by, Nicole Beckerman — From the water cooler to keynote speeches, diversity and inclusion are topics looming large in the tech industry. Today one finds that the two terms have been conflated often enough that they seem interchangeable. But they are not. Diversity and Inclusion have distinct differences which influence individual experiences as well as organizational success.
A clear understanding of diversity and inclusion helps us to communicate effectively and consistently share a common perspective.
Diversity as a Requirement
The narrative has changed from diversity being an unusual virtue to a respected standard. A “diverse” company means one staffed by people of different races, ethnicities, genders, ages, religions, physical abilities, and sexual orientations. In 2018, a diverse workplace environment is widely expected.
Workplaces pride themselves and tout diversity as a moniker. The job section of major corporate websites often highlights diversity efforts to attract top candidates, while at the same time organizations make a big PR fuss about their diversity hiring goals and employee engagement activities.
These diversity efforts have yielded meaningful results. Collectively we’ve worked to reduce barriers to entry for marginalized groups and established formal legal protections. Research has also come out demonstrating that highly diverse firms are 45% more likely to have growth in market share over the previous year, and 70% more likely to capture a new market.
In a 2018 study, Atlassian commissioned, over 80% of tech professionals said diversity and inclusion are important to them. In response, Companies are creating diversity measures designed to get a wider variety of people in the door and cultivate a more diverse hiring pipeline. Examples include Microsoft tying bonuses to diversity hiring and Pandora regularly releasing their diversity metrics while forming relationships with historically diverse colleges. Clorox has even stated via its corporate blog:
“If you cannot answer the diversity question clearly and favorably when it is asked in the recruiting process, [candidates] are going to choose to work elsewhere.”
Diversity efforts and research are vital to maintain. They lead to real outcomes and helpful information, yet they are not a complete solution to the problems disadvantaged groups endure on a daily basis. That is where diversity and inclusion merge.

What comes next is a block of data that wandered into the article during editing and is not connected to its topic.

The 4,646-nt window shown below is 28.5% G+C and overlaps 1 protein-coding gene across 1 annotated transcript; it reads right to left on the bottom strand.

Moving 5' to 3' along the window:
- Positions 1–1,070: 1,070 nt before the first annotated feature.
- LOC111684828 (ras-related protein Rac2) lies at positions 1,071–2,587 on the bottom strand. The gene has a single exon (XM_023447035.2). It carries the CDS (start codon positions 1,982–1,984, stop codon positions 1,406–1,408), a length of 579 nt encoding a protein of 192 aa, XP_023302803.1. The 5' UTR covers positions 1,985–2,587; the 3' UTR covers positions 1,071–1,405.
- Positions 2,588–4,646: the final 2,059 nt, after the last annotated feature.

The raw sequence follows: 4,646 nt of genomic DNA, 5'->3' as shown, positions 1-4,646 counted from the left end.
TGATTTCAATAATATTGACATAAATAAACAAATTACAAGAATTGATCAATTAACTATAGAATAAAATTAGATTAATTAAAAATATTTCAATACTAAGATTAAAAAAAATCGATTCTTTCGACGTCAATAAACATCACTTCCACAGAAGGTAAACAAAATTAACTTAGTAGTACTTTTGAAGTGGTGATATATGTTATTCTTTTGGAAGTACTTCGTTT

Evolving to be Inclusive
Diversity at the hiring stage and supporting pipeline programs which get minorities into the ranks are critical. However, this approach is limiting when you look at the overall employee experience over the course of employment. How people from disadvantaged groups are treated day-to-day in an organization matters significantly more because it affects their ongoing engagement and performance. This is where inclusion steps in.
A Deloitte study found that 61% of employees are “covering” on some personal dimension (appearance, affiliation, advocacy, association) to assimilate in their organization.
‘Everyone covers. To cover is to tone down a disfavored identity to fit into the mainstream. In our diverse society, all of us are outside the mainstream in some way […] every reader of this book has covered, whether consciously or not, and sometimes at a significant personal cost.’ Wikipedia
These people are denying a part of their identity to function within their workplace. This is a serious problem for companies who want to keep their turnover at a minimum, reap the benefits of a highly engaged workforce, understand a diverse customer base, and be truly innovative.
Inclusion means embracing differences so that people don’t have to downplay their individuality or work harder to receive equal recognition and rewards. It means people of all backgrounds are not just sitting at the table, but are also being listened to, taken seriously, and respected for their individual contributions.
A large part of inclusion is undoing bias. Unconscious bias keeps people on a narrow track, with leaders hiring and promoting those who are similar to them and employees unable to collaborate effectively. Minority groups might find themselves excluded from important conversations, passed over for mentoring, and left unrewarded for their hard work. When unconscious bias pervades an organization, a large percentage of employees will not perform to their full potential, while the organization will become stagnant and lag behind competitors—a potentially fatal problem.